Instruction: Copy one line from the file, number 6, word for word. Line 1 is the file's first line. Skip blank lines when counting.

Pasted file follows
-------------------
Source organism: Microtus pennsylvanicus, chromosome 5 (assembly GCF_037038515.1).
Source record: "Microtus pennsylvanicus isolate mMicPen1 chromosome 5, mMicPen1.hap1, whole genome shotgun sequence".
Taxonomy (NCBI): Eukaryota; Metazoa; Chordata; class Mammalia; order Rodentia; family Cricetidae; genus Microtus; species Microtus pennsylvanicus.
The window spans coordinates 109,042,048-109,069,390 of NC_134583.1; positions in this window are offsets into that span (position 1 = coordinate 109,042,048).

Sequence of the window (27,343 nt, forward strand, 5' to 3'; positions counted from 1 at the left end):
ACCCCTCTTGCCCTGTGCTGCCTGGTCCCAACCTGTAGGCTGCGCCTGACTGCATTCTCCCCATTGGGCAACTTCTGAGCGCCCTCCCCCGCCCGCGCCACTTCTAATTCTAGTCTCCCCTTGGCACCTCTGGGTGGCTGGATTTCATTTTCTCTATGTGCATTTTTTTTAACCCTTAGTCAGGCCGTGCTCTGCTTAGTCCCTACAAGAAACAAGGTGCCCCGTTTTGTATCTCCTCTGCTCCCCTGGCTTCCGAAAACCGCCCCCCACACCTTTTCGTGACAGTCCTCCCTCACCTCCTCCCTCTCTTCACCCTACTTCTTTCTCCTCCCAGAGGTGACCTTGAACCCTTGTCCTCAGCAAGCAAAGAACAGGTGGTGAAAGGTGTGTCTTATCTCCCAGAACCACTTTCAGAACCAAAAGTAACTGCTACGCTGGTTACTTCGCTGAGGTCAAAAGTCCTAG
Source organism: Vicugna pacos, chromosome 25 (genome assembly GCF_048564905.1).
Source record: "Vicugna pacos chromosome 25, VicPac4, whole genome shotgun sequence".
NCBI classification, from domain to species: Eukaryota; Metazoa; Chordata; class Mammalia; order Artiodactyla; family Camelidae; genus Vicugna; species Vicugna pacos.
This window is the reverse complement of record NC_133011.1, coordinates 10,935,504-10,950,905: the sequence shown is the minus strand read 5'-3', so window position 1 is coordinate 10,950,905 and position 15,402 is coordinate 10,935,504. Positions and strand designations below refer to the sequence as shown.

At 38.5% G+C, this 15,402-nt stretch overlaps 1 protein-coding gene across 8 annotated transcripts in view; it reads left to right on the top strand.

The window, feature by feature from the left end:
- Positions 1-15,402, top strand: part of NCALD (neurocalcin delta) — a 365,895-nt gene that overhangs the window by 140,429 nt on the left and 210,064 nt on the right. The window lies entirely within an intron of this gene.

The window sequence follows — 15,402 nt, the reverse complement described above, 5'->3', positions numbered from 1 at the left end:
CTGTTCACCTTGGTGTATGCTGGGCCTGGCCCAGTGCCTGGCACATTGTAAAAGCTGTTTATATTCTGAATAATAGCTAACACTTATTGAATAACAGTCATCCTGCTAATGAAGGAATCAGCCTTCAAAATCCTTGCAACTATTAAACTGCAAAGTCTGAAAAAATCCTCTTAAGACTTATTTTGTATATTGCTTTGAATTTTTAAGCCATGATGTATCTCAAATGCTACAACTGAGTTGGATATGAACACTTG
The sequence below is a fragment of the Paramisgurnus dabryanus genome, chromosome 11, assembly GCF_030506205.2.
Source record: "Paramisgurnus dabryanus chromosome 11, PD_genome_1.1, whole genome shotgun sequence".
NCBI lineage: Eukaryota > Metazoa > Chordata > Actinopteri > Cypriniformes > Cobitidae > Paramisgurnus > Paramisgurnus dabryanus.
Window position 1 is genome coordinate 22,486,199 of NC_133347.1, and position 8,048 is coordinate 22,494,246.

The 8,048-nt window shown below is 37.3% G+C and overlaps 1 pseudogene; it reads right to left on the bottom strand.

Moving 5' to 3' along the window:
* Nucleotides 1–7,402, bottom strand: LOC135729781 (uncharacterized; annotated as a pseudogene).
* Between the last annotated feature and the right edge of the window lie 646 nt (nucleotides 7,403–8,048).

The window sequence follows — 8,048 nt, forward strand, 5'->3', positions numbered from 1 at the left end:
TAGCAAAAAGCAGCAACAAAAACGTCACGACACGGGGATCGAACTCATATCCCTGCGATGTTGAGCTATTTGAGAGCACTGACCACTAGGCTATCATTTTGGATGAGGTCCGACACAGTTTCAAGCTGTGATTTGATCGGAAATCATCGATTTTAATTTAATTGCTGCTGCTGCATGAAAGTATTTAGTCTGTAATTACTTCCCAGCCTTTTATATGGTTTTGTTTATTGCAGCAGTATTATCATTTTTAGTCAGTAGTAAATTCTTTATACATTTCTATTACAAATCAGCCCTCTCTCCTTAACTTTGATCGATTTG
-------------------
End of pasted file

ACCCCTCTTGCCCTGTGCTGCCTGGTCCCAACCTGTAGGCTGCGCCTGACTGCATTCTCCCCATTGGGCAACTTCTGAGCGCCCTCCCCCGCCCGCGCCACTTCTAATTCTAGTCTCCCCTTGGCACCTCTGGGTGGCTGGATTTCATTTTCTCTATGTGCATTTTTTTTAACCCTTAGTCAGGCCGTGCTCTGCTTAGTCCCTACAAGAAACAAGGTGCCCCGTTTTGTATCTCCTCTGCTCCCCTGGCTTCCGAAAACCGCCCCCCACACCTTTTCGTGACAGTCCTCCCTCACCTCCTCCCTCTCTTCACCCTACTTCTTTCTCCTCCCAGAGGTGACCTTGAACCCTTGTCCTCAGCAAGCAAAGAACAGGTGGTGAAAGGTGTGTCTTATCTCCCAGAACCACTTTCAGAACCAAAAGTAACTGCTACGCTGGTTACTTCGCTGAGGTCAAAAGTCCTAG